Bijou lay in the middle of the living room, exercising the principle of center control as a chess player would. Her humans sat on the couch in front of her. They exchanged occasional words, but the cat did not recognize any of them, nor were they in tones that attracted her attention. She stretched her legs out a bit more for comfort and to take up more space.
“Okay, let’s just see what happens,” the male human, Seamus, said. The female human, Ruri, sighed.
Seamus made a brief motion with his forearm and a paper airplane took flight. It flew unnoticed over Bijou, landing quietly enough not to disturb her.
“Too hard,” Seamus observed. He took another piece of paper and folded it. With no fanfare, he launched his second plane. This one did a loop and landed directly in front of Bijou’s outstretched paws. Her eyes opened just enough to see what had happened, and then she went back to sleep.
Seamus retrieved the plane, which woke Bijou again, but only briefly. Seamus tossed the plane, and it came down alongside Bijou. She grudgingly lifted her head and regarded the intruder. It offered her neither interest nor insult, so she resumed her nap.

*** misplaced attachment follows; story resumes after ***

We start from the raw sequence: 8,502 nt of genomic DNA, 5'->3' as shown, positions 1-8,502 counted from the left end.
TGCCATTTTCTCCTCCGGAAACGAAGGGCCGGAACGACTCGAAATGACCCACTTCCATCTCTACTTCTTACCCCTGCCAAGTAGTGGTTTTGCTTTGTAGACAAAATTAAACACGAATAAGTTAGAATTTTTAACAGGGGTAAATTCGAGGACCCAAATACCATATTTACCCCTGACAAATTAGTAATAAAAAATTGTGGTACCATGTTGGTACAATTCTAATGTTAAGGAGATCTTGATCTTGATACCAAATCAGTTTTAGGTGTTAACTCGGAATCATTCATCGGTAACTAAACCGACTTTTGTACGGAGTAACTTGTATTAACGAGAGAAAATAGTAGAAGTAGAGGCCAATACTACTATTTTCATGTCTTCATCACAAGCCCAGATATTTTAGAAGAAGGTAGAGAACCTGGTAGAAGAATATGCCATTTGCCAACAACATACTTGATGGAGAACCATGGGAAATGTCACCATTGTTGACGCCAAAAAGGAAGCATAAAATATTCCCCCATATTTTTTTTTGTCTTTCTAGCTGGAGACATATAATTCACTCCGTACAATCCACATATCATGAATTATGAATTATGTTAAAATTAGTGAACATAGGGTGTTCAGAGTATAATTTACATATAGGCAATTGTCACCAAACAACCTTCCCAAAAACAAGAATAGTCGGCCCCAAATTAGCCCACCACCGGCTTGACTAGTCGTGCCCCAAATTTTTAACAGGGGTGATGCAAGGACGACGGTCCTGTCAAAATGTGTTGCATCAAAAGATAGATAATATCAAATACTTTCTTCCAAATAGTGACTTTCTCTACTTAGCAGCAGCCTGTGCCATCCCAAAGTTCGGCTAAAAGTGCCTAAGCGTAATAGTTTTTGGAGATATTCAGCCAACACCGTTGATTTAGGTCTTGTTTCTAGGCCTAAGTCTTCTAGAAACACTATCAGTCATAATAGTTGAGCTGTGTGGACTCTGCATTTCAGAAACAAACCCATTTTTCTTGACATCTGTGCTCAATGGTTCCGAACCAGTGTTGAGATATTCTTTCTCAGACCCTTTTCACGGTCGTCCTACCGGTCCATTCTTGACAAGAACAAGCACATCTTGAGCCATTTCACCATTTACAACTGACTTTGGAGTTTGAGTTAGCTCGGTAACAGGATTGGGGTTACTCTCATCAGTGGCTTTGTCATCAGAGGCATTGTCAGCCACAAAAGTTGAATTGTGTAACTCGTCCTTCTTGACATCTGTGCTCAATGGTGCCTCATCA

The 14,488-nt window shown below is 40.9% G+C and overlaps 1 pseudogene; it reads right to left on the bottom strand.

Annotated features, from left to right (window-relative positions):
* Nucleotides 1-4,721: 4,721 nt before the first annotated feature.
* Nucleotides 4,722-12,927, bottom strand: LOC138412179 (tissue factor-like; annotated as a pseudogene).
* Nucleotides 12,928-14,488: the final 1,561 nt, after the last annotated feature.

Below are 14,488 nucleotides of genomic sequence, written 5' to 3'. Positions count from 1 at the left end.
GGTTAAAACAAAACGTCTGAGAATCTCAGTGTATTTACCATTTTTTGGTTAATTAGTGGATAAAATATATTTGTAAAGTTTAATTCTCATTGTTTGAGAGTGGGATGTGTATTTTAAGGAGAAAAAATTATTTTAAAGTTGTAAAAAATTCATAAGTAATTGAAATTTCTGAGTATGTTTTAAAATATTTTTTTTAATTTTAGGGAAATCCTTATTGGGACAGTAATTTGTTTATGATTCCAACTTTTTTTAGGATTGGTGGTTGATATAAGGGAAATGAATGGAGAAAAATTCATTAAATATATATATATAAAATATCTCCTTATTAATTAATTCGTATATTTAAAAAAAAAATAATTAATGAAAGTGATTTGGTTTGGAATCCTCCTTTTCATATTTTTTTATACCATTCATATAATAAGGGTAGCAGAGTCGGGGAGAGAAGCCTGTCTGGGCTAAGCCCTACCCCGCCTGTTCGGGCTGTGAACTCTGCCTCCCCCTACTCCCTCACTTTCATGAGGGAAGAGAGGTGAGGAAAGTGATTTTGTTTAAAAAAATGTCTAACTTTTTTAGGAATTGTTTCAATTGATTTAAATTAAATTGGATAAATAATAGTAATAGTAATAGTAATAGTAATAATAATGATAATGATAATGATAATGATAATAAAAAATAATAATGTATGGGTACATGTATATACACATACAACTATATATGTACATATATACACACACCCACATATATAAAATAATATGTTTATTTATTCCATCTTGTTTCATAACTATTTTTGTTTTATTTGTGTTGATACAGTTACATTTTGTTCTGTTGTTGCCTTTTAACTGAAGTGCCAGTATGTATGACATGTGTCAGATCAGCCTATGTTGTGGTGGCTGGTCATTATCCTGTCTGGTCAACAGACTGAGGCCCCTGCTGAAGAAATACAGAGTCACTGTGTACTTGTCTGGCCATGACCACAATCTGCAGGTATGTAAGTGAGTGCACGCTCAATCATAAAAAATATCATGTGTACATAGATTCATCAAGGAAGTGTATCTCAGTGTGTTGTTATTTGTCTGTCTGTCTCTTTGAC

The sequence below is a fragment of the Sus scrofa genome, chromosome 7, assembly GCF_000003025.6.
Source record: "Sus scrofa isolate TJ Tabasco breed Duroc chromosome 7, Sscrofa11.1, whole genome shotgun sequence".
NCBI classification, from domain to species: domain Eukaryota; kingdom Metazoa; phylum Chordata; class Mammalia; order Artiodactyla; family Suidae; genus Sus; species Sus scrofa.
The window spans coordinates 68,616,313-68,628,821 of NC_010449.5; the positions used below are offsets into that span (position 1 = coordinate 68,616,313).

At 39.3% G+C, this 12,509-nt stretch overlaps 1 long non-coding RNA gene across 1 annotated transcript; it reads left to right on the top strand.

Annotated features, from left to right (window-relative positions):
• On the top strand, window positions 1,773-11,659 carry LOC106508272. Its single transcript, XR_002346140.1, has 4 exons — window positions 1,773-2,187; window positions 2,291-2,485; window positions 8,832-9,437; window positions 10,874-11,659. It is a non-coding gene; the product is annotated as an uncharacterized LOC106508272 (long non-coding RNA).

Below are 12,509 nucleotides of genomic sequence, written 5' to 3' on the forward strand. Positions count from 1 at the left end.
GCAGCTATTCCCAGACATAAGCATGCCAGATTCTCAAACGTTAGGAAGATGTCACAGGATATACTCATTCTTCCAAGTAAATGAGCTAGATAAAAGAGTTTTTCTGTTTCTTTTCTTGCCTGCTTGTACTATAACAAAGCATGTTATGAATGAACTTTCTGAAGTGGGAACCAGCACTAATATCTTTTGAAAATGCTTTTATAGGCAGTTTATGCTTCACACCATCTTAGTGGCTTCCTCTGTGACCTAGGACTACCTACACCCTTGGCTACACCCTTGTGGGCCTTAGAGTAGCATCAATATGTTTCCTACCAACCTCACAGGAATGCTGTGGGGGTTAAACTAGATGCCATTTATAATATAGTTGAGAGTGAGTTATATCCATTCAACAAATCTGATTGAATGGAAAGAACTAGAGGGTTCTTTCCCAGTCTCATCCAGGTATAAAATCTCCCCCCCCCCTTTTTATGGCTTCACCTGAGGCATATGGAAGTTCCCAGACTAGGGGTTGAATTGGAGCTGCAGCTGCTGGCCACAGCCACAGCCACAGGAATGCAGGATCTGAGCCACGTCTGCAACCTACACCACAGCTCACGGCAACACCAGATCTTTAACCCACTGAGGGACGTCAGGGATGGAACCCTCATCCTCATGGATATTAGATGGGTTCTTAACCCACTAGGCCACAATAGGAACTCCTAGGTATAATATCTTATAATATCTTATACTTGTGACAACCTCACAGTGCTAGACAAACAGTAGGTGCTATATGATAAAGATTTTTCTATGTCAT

“Zero for three,” Ruri said.
Seamus made another airplane and managed to land it on Bijou’s back. The cat opened her eyes wide and glared at Seamus.
“Get it, Bijou,” he urged.
Bijou turned her head to look at the offending aircraft. It intruded baldly on her personal space but offered no further affront. She decided to ignore it and, after another baleful look at Seamus, went back to sleep.
Seamus manufactured another plane and landed it deftly on Bijou’s long legs, right in front of her face.
This time, the cat lashed out. Bijou leaped up, spilling the previous airplane from her back, and tore into the new interloper with claw and fang. When she decided that it had had enough, she glared at Seamus again and curled into a ball with her back to him.
Seamus fashioned yet another paper airplane and sailed it to rest just off Bijou’s starboard bow. She stood up and took herself and her dignity into Seamus and Ruri’s bedroom. Seamus followed at a distance, calling for Bijou to return. In a moment, he returned to the living room.
“I think she’s done,” he said.
Ruri took count. “Five paper airplanes, six attempts, only one halfway ripped up, and Bijou is, I presume, under our bed. If you keep it up, you might just encourage her to try to run away.”
Seamus nodded slightly, acknowledging his failure. “I really thought she’d go for it.”
“Even if Bijou had cooperated, you’ve got twenty-five years of your parents’ financial forms to deal with.” She regarded him with a dollop of pity. “Maybe you can just file this one under ‘stupid ideas.’”
“Yeah.” He sighed. “I’ll get a real paper shredder after work tomorrow.”